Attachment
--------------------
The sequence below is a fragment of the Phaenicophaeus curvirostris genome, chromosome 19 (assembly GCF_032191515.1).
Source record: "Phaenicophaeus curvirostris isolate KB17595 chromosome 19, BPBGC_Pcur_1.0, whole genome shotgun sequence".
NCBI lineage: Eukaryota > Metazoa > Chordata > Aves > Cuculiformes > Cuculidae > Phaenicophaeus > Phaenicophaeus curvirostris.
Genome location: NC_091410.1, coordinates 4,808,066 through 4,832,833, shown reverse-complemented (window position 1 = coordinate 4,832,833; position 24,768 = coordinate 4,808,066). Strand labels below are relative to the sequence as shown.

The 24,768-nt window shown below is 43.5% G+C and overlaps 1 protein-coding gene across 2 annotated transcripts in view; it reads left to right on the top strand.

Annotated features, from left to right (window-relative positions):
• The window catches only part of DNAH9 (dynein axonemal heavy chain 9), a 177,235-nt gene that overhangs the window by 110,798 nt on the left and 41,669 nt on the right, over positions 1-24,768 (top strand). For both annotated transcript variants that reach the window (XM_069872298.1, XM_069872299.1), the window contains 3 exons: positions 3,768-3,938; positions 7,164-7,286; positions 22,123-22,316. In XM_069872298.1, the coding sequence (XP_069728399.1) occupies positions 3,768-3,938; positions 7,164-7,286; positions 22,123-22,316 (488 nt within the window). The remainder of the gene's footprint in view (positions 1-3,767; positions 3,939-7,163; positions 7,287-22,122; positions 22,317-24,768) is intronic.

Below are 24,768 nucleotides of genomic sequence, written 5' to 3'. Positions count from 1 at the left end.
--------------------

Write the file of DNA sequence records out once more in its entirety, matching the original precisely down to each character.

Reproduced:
The sequence below is a fragment of the Phaenicophaeus curvirostris genome, chromosome 19 (assembly GCF_032191515.1).
Source record: "Phaenicophaeus curvirostris isolate KB17595 chromosome 19, BPBGC_Pcur_1.0, whole genome shotgun sequence".
NCBI lineage: Eukaryota > Metazoa > Chordata > Aves > Cuculiformes > Cuculidae > Phaenicophaeus > Phaenicophaeus curvirostris.
Genome location: NC_091410.1, coordinates 4,808,066 through 4,832,833, shown reverse-complemented (window position 1 = coordinate 4,832,833; position 24,768 = coordinate 4,808,066). Strand labels below are relative to the sequence as shown.

The 24,768-nt window shown below is 43.5% G+C and overlaps 1 protein-coding gene across 2 annotated transcripts in view; it reads left to right on the top strand.

Annotated features, from left to right (window-relative positions):
• The window catches only part of DNAH9 (dynein axonemal heavy chain 9), a 177,235-nt gene that overhangs the window by 110,798 nt on the left and 41,669 nt on the right, over positions 1-24,768 (top strand). For both annotated transcript variants that reach the window (XM_069872298.1, XM_069872299.1), the window contains 3 exons: positions 3,768-3,938; positions 7,164-7,286; positions 22,123-22,316. In XM_069872298.1, the coding sequence (XP_069728399.1) occupies positions 3,768-3,938; positions 7,164-7,286; positions 22,123-22,316 (488 nt within the window). The remainder of the gene's footprint in view (positions 1-3,767; positions 3,939-7,163; positions 7,287-22,122; positions 22,317-24,768) is intronic.

Below are 24,768 nucleotides of genomic sequence, written 5' to 3'. Positions count from 1 at the left end.